Last Updated on May 8, 2015, by eNotes Editorial. Word Count: 307
The black comedy and the sadness of life under the Nazis are evoked by kvorecký’s quasi-surreal satire. Although there is a sense of dream that surrounds and permeates the novella, at its center there is an all-too-human destiny of restless flight. It is no small irony that the young narrator is on the “lee-shore of a land-locked lea in Europe,” while feeling, at heart, forever one with American jazz-musicians, or wandering, in his mind and soul, with Kinze’s orchestra across the war-torn countryside.
Jazz is forbidden music to Aryans, but this very stigma makes it especially attractive to all who resist state controls over life and art. Its wild jungle rhythms and sounds put it squarely outside the regulated, regimented way of life promoted by the Nazis, and so it becomes particularly seductive to the young narrator, who wants never to renounce his right to dream in music. The absurd Spike Jones look of Kinze’s orchestra is a grotesque reminder of the hell of oppression. The assorted physical handicaps of its members are emblems of the cruel sufferings created by war. The anxiety and fear at the center of many of the players’ lives reveal the resulting collapse of optimism.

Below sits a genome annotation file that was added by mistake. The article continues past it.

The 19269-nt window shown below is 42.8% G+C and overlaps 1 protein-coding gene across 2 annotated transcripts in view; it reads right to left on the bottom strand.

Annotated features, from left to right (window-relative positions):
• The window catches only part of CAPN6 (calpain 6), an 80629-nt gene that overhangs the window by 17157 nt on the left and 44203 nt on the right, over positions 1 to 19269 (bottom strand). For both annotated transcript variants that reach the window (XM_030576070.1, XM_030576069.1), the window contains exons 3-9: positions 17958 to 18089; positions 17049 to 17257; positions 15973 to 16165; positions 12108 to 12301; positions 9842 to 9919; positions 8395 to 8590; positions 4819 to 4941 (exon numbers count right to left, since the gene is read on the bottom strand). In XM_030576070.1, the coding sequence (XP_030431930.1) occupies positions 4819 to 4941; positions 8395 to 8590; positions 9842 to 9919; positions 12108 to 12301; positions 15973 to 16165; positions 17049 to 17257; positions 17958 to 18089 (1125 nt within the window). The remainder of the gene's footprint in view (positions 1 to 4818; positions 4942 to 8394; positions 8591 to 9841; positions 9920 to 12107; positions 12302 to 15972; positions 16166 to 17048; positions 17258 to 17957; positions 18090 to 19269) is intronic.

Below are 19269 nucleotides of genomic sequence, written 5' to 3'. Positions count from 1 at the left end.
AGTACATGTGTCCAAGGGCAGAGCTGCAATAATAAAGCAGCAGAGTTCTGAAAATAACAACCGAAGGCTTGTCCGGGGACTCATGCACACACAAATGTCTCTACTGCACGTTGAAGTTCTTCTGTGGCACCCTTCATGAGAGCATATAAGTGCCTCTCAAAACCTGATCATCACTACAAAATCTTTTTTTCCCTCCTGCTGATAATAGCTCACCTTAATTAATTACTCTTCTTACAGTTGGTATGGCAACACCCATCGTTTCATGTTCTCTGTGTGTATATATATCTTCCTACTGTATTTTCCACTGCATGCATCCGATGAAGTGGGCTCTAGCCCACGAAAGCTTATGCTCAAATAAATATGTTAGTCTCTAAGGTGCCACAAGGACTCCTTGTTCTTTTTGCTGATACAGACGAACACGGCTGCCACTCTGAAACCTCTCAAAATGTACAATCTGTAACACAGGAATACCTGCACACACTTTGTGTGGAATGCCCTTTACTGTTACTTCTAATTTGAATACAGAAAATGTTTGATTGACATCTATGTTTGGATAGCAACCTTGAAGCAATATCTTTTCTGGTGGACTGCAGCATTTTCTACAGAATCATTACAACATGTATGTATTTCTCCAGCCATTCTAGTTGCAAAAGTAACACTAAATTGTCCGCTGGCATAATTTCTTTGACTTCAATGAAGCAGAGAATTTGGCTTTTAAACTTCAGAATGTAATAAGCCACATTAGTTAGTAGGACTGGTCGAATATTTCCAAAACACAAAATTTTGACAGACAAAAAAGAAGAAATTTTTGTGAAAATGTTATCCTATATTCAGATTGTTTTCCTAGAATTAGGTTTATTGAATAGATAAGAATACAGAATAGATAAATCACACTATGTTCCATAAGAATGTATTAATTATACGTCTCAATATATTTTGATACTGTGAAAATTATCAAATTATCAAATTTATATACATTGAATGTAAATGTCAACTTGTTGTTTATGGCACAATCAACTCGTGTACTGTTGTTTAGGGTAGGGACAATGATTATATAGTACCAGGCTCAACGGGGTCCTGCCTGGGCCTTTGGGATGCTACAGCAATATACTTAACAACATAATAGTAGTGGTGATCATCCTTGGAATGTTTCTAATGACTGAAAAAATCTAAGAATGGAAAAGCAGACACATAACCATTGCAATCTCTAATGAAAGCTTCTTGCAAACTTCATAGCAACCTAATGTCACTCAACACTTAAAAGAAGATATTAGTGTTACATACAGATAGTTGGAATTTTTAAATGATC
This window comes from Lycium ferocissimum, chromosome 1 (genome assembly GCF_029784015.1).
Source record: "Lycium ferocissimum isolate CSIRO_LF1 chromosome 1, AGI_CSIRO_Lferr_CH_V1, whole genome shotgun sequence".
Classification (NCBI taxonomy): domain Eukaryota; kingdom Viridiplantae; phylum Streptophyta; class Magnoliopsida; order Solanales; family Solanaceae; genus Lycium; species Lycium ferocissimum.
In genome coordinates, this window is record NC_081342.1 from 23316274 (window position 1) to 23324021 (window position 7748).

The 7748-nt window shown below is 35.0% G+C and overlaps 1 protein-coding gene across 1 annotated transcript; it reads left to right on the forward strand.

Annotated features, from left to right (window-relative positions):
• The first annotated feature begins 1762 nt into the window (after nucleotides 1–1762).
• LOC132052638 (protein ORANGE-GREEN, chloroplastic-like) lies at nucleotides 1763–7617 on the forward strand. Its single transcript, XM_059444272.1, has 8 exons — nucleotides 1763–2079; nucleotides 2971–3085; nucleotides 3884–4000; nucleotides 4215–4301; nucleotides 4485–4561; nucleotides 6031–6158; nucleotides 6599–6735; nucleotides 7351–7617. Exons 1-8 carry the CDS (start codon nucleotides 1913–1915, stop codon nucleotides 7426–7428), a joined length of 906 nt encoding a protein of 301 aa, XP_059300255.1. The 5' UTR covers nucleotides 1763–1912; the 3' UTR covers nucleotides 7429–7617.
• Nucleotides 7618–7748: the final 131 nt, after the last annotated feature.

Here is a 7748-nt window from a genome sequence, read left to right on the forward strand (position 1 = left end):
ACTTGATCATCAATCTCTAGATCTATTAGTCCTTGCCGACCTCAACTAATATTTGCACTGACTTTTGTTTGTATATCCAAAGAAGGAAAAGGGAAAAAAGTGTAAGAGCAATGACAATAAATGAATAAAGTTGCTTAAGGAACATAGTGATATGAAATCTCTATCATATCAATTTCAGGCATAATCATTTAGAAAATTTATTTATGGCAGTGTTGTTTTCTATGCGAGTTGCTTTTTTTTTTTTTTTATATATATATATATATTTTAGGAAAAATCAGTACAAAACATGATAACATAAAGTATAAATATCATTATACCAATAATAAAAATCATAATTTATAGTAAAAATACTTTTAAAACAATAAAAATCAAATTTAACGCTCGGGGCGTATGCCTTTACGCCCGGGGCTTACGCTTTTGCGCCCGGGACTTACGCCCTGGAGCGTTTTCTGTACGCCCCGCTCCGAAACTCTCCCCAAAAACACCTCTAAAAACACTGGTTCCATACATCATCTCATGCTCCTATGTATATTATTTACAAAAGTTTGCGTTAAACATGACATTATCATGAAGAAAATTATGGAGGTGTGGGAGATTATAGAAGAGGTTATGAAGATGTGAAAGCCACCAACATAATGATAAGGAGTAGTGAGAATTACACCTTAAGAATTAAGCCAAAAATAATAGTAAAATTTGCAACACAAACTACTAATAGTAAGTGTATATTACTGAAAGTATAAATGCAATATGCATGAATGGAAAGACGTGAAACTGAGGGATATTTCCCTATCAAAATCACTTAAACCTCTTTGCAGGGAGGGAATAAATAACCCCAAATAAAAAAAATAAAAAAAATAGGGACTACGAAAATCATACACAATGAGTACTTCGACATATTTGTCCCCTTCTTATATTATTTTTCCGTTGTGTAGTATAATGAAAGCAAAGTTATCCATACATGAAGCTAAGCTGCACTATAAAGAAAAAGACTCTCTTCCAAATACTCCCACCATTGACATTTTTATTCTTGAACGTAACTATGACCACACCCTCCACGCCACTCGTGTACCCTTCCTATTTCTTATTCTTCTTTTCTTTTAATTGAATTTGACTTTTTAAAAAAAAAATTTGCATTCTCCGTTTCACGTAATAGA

Yet, although the novella is occasionally like a vision in one of Brueghel’s disturbing paintings, it resounds with the idea of fidelity to real art. There is a schizophrenia in the narrator—especially as he disguises himself as a German to play a forbidden music that has come from another continent—but the moral of the tale is that the music joins him to a time and place and ideal from which he is separated by the vagaries of history. So long as he can play this jazz, he can communicate to the world a deep, sad, but ultimately triumphant, song of life.
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